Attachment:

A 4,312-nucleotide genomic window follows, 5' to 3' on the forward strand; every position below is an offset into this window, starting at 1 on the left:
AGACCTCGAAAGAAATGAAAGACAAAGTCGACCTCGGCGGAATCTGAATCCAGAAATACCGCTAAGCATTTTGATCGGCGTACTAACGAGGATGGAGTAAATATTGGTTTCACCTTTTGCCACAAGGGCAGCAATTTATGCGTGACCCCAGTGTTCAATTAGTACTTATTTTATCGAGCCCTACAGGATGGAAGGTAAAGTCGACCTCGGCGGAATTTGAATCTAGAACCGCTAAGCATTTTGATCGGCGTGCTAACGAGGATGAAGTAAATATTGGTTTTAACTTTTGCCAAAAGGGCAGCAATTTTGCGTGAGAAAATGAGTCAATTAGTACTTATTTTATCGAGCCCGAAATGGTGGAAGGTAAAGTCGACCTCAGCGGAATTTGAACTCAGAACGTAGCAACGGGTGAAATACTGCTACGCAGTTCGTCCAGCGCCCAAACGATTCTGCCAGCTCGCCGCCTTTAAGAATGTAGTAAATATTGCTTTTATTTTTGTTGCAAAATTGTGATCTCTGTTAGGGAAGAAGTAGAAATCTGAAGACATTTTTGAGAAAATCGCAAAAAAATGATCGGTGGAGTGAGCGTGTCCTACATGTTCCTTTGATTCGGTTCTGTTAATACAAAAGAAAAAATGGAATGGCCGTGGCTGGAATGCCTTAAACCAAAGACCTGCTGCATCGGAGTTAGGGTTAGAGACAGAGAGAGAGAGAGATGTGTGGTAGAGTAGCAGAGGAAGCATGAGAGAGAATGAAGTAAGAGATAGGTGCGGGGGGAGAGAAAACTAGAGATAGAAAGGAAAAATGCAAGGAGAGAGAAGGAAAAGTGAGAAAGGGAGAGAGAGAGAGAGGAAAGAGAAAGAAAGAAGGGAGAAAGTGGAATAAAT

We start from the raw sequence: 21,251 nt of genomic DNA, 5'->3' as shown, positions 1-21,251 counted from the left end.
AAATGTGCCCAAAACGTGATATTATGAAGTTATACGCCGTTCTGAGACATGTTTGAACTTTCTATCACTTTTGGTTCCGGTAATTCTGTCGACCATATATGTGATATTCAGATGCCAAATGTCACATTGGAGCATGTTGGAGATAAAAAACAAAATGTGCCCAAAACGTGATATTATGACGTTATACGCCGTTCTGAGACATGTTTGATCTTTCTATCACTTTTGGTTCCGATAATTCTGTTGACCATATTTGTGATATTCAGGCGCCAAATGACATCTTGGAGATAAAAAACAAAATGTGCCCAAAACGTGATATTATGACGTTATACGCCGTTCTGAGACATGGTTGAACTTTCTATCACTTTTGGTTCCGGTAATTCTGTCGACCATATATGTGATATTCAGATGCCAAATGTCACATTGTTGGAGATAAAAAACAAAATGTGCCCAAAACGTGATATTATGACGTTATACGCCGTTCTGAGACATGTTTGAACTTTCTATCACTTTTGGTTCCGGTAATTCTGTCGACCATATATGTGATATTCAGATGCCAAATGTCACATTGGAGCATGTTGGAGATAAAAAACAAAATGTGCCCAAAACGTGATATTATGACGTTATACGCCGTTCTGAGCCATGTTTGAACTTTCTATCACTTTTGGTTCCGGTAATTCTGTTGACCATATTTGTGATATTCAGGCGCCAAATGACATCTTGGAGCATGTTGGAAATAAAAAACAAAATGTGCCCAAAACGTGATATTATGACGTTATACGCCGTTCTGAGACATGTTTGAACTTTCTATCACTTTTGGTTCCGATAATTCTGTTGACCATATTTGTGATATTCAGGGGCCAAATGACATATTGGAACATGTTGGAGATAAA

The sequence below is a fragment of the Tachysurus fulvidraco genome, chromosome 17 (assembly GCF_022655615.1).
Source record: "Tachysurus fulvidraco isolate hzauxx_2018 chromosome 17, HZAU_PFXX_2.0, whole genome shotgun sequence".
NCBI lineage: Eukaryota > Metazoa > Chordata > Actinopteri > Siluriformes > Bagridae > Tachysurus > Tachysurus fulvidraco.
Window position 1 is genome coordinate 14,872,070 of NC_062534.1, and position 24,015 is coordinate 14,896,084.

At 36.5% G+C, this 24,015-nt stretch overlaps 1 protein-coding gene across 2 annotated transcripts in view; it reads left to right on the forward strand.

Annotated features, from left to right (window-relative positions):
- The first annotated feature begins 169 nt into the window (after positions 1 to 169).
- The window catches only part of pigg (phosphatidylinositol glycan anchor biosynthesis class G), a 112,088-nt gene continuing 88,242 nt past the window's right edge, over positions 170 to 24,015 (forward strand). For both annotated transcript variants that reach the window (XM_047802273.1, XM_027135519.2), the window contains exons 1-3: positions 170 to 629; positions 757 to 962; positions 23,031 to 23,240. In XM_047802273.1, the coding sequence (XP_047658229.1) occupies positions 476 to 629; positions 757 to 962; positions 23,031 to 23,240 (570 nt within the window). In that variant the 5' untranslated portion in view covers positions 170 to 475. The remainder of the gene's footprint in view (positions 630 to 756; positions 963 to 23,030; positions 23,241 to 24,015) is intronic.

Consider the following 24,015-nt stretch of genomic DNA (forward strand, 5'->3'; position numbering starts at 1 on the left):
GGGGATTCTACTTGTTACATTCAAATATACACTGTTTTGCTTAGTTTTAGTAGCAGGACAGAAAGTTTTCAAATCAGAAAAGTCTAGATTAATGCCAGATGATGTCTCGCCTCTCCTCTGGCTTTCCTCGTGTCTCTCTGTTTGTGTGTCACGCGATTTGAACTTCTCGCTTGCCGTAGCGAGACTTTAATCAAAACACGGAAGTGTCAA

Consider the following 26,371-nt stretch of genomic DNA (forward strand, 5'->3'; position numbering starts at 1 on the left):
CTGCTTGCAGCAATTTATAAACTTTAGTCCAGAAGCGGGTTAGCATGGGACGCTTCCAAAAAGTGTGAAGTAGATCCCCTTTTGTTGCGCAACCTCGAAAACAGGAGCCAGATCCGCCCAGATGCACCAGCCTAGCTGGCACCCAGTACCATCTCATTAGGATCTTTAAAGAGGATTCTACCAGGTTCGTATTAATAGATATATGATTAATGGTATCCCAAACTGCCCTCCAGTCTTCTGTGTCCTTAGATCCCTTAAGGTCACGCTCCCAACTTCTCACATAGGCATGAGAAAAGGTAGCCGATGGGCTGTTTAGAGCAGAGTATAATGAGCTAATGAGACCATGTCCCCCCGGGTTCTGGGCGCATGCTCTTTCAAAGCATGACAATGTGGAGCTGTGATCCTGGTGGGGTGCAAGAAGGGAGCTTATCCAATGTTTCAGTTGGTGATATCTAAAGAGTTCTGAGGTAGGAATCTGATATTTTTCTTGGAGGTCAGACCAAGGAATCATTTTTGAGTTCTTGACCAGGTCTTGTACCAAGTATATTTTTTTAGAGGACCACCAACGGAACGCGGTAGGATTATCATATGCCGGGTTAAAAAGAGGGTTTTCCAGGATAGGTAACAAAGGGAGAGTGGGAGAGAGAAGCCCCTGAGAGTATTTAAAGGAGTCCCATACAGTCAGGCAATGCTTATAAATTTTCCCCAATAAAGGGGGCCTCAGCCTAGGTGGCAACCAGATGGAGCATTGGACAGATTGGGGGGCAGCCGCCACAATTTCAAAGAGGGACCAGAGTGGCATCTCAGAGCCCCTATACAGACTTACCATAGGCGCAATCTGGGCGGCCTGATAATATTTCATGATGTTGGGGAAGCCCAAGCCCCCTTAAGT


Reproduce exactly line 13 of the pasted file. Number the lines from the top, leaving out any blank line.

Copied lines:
Consider the following 24,015-nt stretch of genomic DNA (forward strand, 5'->3'; position numbering starts at 1 on the left):